Upon finishing my reread of Neil Gaiman’s The Ocean at the End of the Lane, I am pretty sure it is my favorite book of his. And I suspect that is because I have absolutely no clue what to make of it.
It is an absolutely fantastic story, in every sense of the word. But despite all the maiden-mother-crone triple goddesses, all the weird and wonderful and very evil things that happen, I cannot help but feel that there must be so many layers that you have to peel back before you get to the story’s true meaning. Layers all the way down. When you read, say, Neverwhere, you know it’s all, well, made up. Ocean is nothing like that.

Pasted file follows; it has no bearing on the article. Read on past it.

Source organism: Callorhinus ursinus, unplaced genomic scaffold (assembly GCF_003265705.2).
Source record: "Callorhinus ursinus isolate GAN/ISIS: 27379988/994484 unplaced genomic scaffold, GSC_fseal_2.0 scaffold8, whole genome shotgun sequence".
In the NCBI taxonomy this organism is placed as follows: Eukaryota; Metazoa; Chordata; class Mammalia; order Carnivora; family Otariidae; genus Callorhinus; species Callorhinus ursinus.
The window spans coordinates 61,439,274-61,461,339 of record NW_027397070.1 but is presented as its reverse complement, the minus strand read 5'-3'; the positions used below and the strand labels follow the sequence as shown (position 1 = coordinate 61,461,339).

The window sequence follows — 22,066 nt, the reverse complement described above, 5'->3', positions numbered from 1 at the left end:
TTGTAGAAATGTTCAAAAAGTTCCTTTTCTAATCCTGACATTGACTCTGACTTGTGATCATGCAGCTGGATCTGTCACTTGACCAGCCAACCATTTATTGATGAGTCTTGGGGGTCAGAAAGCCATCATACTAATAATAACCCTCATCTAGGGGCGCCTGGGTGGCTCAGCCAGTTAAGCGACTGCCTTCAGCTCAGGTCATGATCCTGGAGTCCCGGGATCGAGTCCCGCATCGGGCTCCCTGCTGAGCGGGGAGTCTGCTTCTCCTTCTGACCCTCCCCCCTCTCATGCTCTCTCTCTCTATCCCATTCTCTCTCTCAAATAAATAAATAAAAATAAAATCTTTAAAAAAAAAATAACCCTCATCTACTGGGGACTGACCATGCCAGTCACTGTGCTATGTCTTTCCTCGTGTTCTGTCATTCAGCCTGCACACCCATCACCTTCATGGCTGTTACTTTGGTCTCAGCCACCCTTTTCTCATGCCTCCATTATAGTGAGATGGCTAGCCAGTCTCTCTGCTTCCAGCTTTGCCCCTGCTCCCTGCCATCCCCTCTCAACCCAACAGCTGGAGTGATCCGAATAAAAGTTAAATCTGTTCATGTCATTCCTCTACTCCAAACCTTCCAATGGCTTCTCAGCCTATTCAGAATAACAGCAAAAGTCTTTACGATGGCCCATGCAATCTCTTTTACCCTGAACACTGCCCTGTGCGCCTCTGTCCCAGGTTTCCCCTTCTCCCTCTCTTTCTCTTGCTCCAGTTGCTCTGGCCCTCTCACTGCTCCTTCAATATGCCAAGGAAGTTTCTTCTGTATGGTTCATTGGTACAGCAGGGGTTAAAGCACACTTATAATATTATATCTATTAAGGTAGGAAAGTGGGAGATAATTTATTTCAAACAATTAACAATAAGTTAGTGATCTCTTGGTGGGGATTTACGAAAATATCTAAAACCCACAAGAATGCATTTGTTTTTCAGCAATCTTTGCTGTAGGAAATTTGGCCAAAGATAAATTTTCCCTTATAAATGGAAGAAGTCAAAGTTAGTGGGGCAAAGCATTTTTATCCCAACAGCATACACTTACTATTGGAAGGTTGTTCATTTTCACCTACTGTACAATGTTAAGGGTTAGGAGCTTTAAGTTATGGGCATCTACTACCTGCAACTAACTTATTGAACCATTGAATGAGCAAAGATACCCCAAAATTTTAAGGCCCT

She goes on to say that for this book, he turned the blender down a lot, and that that was hard for him to do. But know this does not bring the story behind the story within reach. In his 2012 Zena Sutherland lecture, What the [Very Bad Swearword] Is a Children’s Book Anyway?, Gaiman acknowledges that this is a very personal, nearly autobiographical story:
It is a book. A glorious, uplifting and satisfying book, that does not really give you any answers as to what it really is about. Do I want to know? Bet your ass I do. But also, no.
Neil Gaiman — The Ocean at the End of the Lane
It was only a duck pond, out at the back of the farm.
“I liked myths. They weren’t adult stories and they weren’t children’s stories. They were better than that. They just were.”
“The dread had not left my soul. But there was a kitten on my pillow, and it was purring in my face and vibrating gently with every purr, and, very soon, I slept.” (😻)